STRATEGIES TO MONITOR &
IMPROVE ADHERENCE

The patient-provider relationship is a factor in adherence and can have a positive influence if trust is developed through nonjudgmental and supportive care.1

  • The patient’s self-report is the most frequently used method for monitoring adherence1
  • The provider’s positive reinforcement through informing patients of their viral load levels and CD4 cell count can encourage adherence1

METHODS TO HELP FACILITATE PATIENTS’ ADHERENCE1,2

Reminder Methods

  • Medication reminders
  • Alarm clock
  • Calendar

Routine Methods

  • Pill organizers
  • Linking medication to daily activities

Mobile communications have been studied and demonstrated to be successful in supporting HIV treatment adherence among nonurban substance users, MSM who have fallen out of medical care, adolescents and young adults, and patients with remote access to care.3-6


Treatment selection can affect adherence. Consider both the regimen and the patient when making a prescription choice.1,7


Every time I have a patient who comes and they take all the medication I ask ‘Tell me, How do you do it?' and 'What helps you?'

And that has helped me to develop a repertoire of strategies that I share with my patients. Everyone has a strategy, and I think that, as providers, we are the depository of this community knowledge that we can share with our patients.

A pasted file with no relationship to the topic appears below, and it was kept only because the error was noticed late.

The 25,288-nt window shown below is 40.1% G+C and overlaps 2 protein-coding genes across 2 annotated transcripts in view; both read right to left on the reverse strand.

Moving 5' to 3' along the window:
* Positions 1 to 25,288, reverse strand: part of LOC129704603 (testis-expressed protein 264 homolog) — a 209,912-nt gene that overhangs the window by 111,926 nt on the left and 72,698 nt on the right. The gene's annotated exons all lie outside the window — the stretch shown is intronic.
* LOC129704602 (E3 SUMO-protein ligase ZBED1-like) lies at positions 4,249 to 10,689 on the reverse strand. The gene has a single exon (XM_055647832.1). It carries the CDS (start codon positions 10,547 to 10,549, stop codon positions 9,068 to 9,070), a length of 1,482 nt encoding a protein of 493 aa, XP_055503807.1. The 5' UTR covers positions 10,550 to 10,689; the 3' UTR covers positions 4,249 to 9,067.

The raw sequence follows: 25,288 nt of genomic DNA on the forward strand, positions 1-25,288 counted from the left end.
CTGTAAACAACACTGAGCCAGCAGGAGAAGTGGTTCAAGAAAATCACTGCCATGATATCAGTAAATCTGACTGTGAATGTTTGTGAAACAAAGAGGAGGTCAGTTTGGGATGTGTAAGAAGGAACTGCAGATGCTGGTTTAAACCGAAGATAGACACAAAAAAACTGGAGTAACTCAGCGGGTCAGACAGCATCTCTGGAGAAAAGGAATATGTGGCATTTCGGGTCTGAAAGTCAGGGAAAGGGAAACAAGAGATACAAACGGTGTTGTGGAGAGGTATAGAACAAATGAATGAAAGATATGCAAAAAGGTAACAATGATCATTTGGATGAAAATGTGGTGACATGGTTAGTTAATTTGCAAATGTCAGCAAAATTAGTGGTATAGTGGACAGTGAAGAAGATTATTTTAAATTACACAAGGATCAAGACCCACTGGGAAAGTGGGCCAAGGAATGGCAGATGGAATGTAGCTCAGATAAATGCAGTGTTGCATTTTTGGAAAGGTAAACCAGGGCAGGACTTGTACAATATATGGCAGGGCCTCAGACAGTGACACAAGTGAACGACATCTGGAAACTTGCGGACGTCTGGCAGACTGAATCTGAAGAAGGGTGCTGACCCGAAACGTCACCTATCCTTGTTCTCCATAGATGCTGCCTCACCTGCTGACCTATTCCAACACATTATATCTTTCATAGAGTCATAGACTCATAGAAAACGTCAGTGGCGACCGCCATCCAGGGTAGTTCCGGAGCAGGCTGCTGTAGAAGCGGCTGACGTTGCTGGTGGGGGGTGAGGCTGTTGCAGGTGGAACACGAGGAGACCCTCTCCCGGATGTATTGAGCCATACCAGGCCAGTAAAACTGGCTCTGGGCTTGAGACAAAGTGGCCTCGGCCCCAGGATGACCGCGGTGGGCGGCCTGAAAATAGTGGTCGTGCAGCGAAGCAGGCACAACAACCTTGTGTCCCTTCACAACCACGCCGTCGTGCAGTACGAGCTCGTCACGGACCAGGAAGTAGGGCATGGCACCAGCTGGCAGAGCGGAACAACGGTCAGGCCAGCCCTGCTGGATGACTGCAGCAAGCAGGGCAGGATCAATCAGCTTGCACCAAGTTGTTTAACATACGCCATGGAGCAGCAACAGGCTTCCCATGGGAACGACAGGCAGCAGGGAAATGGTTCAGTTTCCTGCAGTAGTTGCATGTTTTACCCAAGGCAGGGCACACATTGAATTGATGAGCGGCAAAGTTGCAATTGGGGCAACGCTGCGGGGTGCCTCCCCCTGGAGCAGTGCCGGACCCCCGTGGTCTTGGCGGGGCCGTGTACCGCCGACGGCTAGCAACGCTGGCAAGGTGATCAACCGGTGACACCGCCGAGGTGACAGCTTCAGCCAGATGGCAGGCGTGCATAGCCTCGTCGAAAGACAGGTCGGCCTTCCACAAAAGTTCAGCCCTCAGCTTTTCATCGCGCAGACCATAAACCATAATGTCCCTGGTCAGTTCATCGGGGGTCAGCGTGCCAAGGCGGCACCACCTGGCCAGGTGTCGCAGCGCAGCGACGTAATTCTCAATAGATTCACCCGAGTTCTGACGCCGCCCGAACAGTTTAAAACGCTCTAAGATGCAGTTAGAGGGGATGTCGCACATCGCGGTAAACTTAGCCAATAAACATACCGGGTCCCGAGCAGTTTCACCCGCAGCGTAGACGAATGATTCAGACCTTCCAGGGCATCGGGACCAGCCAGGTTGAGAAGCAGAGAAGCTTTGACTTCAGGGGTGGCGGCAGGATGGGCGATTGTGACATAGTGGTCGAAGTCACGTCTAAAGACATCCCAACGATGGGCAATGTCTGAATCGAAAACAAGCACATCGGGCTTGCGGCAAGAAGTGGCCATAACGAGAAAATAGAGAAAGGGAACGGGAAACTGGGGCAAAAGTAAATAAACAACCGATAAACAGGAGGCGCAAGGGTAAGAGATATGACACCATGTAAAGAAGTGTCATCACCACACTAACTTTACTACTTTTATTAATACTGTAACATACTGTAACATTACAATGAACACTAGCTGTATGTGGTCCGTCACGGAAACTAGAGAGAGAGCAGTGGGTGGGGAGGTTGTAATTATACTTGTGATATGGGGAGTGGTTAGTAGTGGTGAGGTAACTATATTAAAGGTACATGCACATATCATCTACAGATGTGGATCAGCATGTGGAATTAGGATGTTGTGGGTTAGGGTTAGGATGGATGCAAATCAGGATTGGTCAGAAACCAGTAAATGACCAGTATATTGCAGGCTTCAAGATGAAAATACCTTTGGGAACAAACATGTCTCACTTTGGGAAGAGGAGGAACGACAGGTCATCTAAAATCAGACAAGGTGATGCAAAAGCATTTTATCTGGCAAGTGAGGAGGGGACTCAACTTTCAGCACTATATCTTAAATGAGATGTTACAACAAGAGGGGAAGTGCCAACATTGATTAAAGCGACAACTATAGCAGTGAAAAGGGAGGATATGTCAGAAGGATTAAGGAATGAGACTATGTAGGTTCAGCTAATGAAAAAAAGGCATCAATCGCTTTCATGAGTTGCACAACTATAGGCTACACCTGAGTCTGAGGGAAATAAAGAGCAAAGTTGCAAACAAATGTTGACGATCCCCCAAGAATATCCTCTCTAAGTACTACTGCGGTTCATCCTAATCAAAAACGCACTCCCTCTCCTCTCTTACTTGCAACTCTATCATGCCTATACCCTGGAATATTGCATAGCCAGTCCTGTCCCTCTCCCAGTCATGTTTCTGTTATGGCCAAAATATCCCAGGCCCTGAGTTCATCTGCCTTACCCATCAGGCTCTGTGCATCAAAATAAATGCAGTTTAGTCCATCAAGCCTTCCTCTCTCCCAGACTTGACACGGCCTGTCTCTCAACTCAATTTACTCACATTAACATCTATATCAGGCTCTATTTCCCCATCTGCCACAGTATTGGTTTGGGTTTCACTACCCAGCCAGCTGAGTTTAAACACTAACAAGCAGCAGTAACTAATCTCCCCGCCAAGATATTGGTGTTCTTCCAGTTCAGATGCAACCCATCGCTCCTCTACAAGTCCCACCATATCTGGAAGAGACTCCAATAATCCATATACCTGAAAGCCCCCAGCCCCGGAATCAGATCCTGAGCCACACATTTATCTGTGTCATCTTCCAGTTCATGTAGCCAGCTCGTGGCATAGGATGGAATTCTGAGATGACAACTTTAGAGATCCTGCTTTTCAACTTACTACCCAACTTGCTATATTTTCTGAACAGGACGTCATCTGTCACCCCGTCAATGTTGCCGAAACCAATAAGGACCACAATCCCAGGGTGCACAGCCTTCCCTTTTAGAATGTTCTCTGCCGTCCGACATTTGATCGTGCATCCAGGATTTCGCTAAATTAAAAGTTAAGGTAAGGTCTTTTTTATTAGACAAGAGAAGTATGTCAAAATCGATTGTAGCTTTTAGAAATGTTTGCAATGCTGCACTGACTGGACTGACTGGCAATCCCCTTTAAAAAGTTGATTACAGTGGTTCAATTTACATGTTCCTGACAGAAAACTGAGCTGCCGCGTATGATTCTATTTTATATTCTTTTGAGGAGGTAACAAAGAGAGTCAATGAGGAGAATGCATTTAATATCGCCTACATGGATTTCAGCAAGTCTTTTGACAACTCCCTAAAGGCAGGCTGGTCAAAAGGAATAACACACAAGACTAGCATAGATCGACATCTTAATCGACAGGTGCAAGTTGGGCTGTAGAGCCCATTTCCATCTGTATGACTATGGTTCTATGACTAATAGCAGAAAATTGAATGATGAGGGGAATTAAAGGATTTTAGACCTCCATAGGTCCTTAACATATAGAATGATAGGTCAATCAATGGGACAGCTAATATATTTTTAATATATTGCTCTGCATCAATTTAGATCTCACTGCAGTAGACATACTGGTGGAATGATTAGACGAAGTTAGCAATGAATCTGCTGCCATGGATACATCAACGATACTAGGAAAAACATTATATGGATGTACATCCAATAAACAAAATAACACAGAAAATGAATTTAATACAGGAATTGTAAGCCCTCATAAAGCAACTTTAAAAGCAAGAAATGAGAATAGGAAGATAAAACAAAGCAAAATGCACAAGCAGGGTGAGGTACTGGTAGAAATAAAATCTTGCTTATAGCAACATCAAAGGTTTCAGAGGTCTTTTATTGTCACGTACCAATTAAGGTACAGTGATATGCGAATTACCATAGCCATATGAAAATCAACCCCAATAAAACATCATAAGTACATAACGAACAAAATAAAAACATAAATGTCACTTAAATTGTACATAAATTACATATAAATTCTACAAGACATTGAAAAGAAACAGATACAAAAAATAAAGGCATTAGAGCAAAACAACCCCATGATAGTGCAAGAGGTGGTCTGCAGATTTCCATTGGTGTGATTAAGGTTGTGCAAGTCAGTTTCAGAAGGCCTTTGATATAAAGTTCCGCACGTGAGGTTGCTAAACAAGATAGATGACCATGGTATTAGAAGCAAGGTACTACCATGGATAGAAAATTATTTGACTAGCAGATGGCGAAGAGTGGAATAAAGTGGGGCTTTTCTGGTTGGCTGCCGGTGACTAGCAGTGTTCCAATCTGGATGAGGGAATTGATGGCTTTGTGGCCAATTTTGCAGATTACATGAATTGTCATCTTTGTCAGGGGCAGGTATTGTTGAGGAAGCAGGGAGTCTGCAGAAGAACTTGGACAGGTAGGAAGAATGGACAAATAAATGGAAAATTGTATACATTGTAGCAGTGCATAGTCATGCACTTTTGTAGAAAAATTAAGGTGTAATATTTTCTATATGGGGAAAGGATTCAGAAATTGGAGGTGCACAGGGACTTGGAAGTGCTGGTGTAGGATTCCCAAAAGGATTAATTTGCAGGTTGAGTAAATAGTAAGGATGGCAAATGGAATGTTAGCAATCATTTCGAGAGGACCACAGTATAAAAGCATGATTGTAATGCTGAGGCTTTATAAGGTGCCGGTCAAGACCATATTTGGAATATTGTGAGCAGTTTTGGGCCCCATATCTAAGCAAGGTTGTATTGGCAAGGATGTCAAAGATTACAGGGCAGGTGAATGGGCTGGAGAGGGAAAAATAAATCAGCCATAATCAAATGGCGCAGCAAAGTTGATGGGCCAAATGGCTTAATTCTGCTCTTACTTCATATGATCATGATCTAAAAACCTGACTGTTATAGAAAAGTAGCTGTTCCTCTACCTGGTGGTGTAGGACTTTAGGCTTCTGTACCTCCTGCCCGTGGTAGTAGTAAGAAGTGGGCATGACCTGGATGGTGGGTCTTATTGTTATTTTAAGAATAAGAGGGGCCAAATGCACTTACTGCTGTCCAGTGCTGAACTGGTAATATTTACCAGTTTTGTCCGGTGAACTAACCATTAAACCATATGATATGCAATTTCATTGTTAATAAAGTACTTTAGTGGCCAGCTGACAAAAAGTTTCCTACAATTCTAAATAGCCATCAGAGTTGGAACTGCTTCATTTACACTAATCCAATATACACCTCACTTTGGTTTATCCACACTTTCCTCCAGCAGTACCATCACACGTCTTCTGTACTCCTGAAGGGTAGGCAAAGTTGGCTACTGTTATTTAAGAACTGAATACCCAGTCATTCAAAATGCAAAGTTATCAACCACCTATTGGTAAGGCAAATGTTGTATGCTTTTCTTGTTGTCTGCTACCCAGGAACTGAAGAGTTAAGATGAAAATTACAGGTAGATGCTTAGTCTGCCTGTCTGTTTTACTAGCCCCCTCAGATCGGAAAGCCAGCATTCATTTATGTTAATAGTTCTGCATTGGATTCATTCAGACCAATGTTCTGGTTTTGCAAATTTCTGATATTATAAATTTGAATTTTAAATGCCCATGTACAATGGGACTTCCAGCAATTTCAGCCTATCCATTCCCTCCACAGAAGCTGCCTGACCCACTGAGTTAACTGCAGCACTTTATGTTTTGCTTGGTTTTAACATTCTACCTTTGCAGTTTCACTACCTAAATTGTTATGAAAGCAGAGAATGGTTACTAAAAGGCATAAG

—Leandro Mena, MD

KEY WAYS TO IMPROVE
TREATMENT ADHERENCE

are discussed by a panel of HIV specialists.


REFERENCES:
  1. U.S. Department of Health and Human Services. Panel on Antiretroviral Guidelines for Adults and Adolescents. Guidelines for the use of antiretroviral agents in adults and adolescents living with HIV. Available at
    https://aidsinfo.nih.gov/ContentFiles/AdultandAdolescentGL.pdf. Accessed November 16, 2017.
  2. Fisher JD, Fisher WA, Amico KR, Harman JJ. An information-motivation-behavioral skills model of adherence to antiretroviral therapy. Health Psychol. 2006;25(4):462-473.
  3. Ingersoll KS, Dillingham RA, Hettema JE, et al. Pilot RCT of bidirectional text messaging for ART adherence among nonurban substance users with HIV. Health Psychol. 2015;34S:1305-1315.
  4. Storey D, Seifert-Ahanda K, Andaluz A, Tsoi B, Matuki JM, Cutler B. What is health communication and how does it affect the HIV/AIDS continuum of care? A brief primer and case study from New York City. J Acquir Immune Defic Syndr. 2014;66(suppl 3):S241-S249.
  5. Garofalo R, Kuhns LM, Hotton A, Johnson A, Muldoon A, Rice D. A randomized controlled trial of personalized text message reminders to promote medication adherence among HIV-positive adolescents and young adults. AIDS Behav. 2016;20(5):1049-1059.
  6. Smillie K, Van Borek N, Abaki J, et al. A qualitative study investigating the use of a mobile phone short message service designed to improve HIV adherence and retention in care in Canada (WelTel BC1). J Assoc Nurses AIDS Care. 2014;25(6):614-625.
  7. U.S. Department of Health and Human Services. Health Resources and Services Administration. Guide for HIV/AIDS Clinical Care—2014 Edition. Rockville, MD: U.S. Department of Health and Human Services; 2014.